Oliver + S

Pattern transfer to preserve larger sizes…..

Viewing 3 posts - 16 through 18 (of 18 total)
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    with love Heidi @with love Heidi

    When I trace I get my straight rulers out, I use my 6″x24″ and I have a square triange with three different length sides that is much smaller. I use these rullers as much as I can for the straight lines (and I find some of the gently curved lines have straight sections) then I free hand the curves. I use tins tomatoes or whatever I have (at one point it was a tin of beetroot and a tin of pineappe and a tin of tomato soup!) to stop what I am tracing onto moving, this helps me get nice curves and corners. They may not be super accurate, but remember that you have a 1/2″ seam allowance so 1/16″ is proably not that drastic.

    I generally tape my digital pattern and then trace it as I prefer to trace than stick and I’m also only dealing with one set of markings lines then. Nicole’s Hugo suggests putting the digital patterns togeter with double sided tape, I have found this much easier than regular tape.

    LucyM @LucyM

    When tracing, all I use is butcher paper (I purchased 1000 feet for about $25at a local wholesaler), fabric weights, a cardboard cutting mat, and a tracing wheel. Placing the pattern over the butcher paper on the cutting mat, holding it in place with the fabric weights, I run the tracing wheel over the pattern. This leaves a precise impression on the butcher paper that is surprisingly easy to see. It is also faster than tracing with a writing utensil. Depending on the fabric, I have successfully used this method to trace directly onto the fabric (it works well on cotton flannel). The tracing wheel gives smooth lines, sharp corners and lovely curves. It must be the wheel because my hand is no steadier than average.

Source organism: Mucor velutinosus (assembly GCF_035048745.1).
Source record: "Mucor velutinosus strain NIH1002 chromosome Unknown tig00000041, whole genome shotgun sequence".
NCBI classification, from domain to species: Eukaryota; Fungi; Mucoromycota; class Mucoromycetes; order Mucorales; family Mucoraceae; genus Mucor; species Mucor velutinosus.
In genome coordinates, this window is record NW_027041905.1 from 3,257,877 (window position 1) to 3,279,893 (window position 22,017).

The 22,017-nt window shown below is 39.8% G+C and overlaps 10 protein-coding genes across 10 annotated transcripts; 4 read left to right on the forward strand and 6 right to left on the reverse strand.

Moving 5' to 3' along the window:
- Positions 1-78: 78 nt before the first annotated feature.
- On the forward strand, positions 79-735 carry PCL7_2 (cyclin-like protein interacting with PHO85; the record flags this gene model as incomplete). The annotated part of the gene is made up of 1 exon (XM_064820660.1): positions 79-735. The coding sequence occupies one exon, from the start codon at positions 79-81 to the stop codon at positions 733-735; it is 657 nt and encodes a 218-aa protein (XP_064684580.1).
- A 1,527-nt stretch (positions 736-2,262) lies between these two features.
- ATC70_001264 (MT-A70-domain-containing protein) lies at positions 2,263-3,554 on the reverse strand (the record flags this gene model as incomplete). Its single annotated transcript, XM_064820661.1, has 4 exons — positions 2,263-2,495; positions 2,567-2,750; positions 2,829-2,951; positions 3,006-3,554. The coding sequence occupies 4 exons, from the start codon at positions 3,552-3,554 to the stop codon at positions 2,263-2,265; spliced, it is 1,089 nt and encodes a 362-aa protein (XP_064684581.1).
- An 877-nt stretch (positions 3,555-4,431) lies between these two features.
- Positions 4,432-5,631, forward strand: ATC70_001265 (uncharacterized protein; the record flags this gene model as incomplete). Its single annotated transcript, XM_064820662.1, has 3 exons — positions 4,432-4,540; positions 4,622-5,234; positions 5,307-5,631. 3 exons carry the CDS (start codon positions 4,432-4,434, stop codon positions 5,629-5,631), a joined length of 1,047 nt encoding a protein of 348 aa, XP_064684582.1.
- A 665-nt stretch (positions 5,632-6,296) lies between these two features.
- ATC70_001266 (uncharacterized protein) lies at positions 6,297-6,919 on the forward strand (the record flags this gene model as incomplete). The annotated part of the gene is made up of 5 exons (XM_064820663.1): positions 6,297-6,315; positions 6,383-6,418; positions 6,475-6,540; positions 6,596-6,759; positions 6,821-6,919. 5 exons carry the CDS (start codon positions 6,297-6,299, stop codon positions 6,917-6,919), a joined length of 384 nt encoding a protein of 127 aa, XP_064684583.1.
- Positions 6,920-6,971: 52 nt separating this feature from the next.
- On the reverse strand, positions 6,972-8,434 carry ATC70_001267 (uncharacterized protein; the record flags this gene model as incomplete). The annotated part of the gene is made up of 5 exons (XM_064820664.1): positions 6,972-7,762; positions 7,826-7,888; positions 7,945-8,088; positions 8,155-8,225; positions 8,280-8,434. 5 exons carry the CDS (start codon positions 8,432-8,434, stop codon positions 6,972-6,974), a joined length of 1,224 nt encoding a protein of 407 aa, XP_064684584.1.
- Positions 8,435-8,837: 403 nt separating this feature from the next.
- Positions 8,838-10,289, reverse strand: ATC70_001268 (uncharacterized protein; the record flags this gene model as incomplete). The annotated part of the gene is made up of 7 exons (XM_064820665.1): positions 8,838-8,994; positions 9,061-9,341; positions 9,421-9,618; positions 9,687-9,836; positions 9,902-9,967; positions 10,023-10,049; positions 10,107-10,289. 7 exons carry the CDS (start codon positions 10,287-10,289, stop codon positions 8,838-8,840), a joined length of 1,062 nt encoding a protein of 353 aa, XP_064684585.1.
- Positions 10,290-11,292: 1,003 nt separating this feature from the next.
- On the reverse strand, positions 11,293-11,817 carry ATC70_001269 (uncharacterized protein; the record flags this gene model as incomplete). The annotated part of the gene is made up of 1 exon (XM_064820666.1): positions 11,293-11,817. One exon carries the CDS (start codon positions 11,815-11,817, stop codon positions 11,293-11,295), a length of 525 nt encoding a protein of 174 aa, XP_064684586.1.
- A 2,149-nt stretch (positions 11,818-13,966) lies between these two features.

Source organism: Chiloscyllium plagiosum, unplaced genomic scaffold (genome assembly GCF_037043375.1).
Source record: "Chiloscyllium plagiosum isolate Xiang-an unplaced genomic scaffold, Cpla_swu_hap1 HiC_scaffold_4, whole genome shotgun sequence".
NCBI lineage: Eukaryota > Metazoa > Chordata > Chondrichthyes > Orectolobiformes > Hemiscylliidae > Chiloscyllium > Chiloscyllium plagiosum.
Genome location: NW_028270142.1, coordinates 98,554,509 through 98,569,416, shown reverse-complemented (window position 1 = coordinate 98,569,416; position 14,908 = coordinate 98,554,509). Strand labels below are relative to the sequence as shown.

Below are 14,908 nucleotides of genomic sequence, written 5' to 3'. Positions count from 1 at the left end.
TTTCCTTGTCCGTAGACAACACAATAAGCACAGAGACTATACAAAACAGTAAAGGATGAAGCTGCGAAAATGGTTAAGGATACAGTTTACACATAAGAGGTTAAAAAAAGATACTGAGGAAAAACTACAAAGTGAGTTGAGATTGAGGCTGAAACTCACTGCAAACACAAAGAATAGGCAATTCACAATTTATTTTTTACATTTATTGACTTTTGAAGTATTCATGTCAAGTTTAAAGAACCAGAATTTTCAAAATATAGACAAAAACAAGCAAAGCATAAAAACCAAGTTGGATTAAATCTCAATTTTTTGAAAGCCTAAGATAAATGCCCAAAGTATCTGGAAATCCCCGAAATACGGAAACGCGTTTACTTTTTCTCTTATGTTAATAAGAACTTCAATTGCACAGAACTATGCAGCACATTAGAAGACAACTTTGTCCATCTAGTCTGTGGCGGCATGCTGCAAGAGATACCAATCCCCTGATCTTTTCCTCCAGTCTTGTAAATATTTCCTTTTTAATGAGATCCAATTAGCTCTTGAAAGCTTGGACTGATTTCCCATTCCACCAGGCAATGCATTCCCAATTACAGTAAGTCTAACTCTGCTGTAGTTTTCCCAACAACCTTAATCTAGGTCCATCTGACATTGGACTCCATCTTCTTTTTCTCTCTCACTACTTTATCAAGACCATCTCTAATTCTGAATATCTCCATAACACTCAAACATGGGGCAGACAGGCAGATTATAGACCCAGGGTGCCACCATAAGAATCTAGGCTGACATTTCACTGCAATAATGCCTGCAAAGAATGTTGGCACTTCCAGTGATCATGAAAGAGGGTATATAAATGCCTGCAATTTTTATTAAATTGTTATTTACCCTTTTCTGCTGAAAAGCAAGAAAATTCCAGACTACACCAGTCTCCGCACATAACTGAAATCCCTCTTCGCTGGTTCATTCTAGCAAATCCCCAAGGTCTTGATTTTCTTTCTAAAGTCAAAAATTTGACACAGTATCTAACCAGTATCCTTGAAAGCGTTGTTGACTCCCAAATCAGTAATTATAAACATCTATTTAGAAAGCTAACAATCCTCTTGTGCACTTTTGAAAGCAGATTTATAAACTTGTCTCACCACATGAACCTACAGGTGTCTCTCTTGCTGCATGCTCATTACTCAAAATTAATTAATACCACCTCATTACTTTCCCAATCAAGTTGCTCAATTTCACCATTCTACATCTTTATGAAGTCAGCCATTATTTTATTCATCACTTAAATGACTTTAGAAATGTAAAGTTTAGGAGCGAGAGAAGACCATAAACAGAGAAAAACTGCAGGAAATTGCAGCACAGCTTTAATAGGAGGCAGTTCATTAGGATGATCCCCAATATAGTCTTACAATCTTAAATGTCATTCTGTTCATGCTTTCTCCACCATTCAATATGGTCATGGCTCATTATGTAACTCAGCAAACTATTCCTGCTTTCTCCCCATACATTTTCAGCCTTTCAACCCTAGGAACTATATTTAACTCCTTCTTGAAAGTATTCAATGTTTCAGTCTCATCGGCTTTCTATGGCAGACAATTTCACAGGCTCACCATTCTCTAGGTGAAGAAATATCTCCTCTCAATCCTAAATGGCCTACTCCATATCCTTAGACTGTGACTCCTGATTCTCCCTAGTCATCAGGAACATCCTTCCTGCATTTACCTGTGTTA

Sarvi @Sarvi

    I use freezer paper, too, I think Johanna taught me that trick. I like being able to iron it to the fabric instead of using pins, I feel it shifts less and helps stabilize shifty fabrics like linen. I wonder if I have particularly steady hands, as I hadn’t noticed any extra inaccuracy along curves. I do remember learning to ‘draw from the shoulder’ (rather than wrist or fingers) as a kid — maybe that helps, somehow? Funny what you just never think about until somebody mentions it. Maybe my curves are awful and I just hadn’t noticed!

Viewing 3 posts - 16 through 18 (of 18 total)

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